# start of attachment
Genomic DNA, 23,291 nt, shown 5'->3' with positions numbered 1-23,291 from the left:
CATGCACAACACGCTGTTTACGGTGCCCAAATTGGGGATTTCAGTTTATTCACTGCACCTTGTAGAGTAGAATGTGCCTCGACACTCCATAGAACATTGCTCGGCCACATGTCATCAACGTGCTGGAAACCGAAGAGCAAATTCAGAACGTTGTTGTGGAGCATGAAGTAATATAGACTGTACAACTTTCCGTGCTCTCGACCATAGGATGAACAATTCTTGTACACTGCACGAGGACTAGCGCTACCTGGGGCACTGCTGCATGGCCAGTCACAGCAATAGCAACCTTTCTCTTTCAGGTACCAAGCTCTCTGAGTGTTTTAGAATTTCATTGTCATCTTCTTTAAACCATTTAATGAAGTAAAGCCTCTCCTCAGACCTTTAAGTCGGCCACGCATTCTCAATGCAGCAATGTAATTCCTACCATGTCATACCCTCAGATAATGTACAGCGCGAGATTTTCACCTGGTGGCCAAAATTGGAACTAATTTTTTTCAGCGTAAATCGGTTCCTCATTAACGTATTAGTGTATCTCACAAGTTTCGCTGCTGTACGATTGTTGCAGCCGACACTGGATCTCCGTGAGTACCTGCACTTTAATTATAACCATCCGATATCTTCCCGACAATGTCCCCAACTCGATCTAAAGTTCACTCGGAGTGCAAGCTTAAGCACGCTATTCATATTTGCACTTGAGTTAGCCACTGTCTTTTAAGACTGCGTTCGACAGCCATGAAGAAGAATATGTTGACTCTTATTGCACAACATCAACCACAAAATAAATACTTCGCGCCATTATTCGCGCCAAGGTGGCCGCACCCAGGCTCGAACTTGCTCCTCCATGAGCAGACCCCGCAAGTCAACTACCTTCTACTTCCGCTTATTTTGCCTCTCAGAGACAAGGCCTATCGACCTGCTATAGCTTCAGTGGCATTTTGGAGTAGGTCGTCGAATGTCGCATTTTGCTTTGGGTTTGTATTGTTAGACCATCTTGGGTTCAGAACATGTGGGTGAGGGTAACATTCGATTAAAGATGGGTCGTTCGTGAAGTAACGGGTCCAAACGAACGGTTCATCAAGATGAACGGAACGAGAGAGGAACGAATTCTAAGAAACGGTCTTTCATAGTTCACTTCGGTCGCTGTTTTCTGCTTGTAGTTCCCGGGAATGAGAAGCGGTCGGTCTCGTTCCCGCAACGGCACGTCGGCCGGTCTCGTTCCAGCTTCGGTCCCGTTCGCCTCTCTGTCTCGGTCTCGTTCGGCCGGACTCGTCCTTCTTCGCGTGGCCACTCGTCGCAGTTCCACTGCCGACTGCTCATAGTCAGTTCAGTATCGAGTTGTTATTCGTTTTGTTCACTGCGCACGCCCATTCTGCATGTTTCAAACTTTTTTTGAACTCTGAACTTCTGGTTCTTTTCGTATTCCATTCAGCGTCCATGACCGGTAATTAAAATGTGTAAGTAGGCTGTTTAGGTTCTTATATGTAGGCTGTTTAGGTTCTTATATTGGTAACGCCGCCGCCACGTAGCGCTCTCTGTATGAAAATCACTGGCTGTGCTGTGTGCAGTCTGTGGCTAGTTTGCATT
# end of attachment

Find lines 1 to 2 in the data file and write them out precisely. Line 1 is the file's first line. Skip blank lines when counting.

Genomic DNA, 23,291 nt, shown 5'->3' with positions numbered 1-23,291 from the left:
CATGCACAACACGCTGTTTACGGTGCCCAAATTGGGGATTTCAGTTTATTCACTGCACCTTGTAGAGTAGAATGTGCCTCGACACTCCATAGAACATTGCTCGGCCACATGTCATCAACGTGCTGGAAACCGAAGAGCAAATTCAGAACGTTGTTGTGGAGCATGAAGTAATATAGACTGTACAACTTTCCGTGCTCTCGACCATAGGATGAACAATTCTTGTACACTGCACGAGGACTAGCGCTACCTGGGGCACTGCTGCATGGCCAGTCACAGCAATAGCAACCTTTCTCTTTCAGGTACCAAGCTCTCTGAGTGTTTTAGAATTTCATTGTCATCTTCTTTAAACCATTTAATGAAGTAAAGCCTCTCCTCAGACCTTTAAGTCGGCCACGCATTCTCAATGCAGCAATGTAATTCCTACCATGTCATACCCTCAGATAATGTACAGCGCGAGATTTTCACCTGGTGGCCAAAATTGGAACTAATTTTTTTCAGCGTAAATCGGTTCCTCATTAACGTATTAGTGTATCTCACAAGTTTCGCTGCTGTACGATTGTTGCAGCCGACACTGGATCTCCGTGAGTACCTGCACTTTAATTATAACCATCCGATATCTTCCCGACAATGTCCCCAACTCGATCTAAAGTTCACTCGGAGTGCAAGCTTAAGCACGCTATTCATATTTGCACTTGAGTTAGCCACTGTCTTTTAAGACTGCGTTCGACAGCCATGAAGAAGAATATGTTGACTCTTATTGCACAACATCAACCACAAAATAAATACTTCGCGCCATTATTCGCGCCAAGGTGGCCGCACCCAGGCTCGAACTTGCTCCTCCATGAGCAGACCCCGCAAGTCAACTACCTTCTACTTCCGCTTATTTTGCCTCTCAGAGACAAGGCCTATCGACCTGCTATAGCTTCAGTGGCATTTTGGAGTAGGTCGTCGAATGTCGCATTTTGCTTTGGGTTTGTATTGTTAGACCATCTTGGGTTCAGAACATGTGGGTGAGGGTAACATTCGATTAAAGATGGGTCGTTCGTGAAGTAACGGGTCCAAACGAACGGTTCATCAAGATGAACGGAACGAGAGAGGAACGAATTCTAAGAAACGGTCTTTCATAGTTCACTTCGGTCGCTGTTTTCTGCTTGTAGTTCCCGGGAATGAGAAGCGGTCGGTCTCGTTCCCGCAACGGCACGTCGGCCGGTCTCGTTCCAGCTTCGGTCCCGTTCGCCTCTCTGTCTCGGTCTCGTTCGGCCGGACTCGTCCTTCTTCGCGTGGCCACTCGTCGCAGTTCCACTGCCGACTGCTCATAGTCAGTTCAGTATCGAGTTGTTATTCGTTTTGTTCACTGCGCACGCCCATTCTGCATGTTTCAAACTTTTTTTGAACTCTGAACTTCTGGTTCTTTTCGTATTCCATTCAGCGTCCATGACCGGTAATTAAAATGTGTAAGTAGGCTGTTTAGGTTCTTATATGTAGGCTGTTTAGGTTCTTATATTGGTAACGCCGCCGCCACGTAGCGCTCTCTGTATGAAAATCACTGGCTGTGCTGTGTGCAGTCTGTGGCTAGTTTGCATT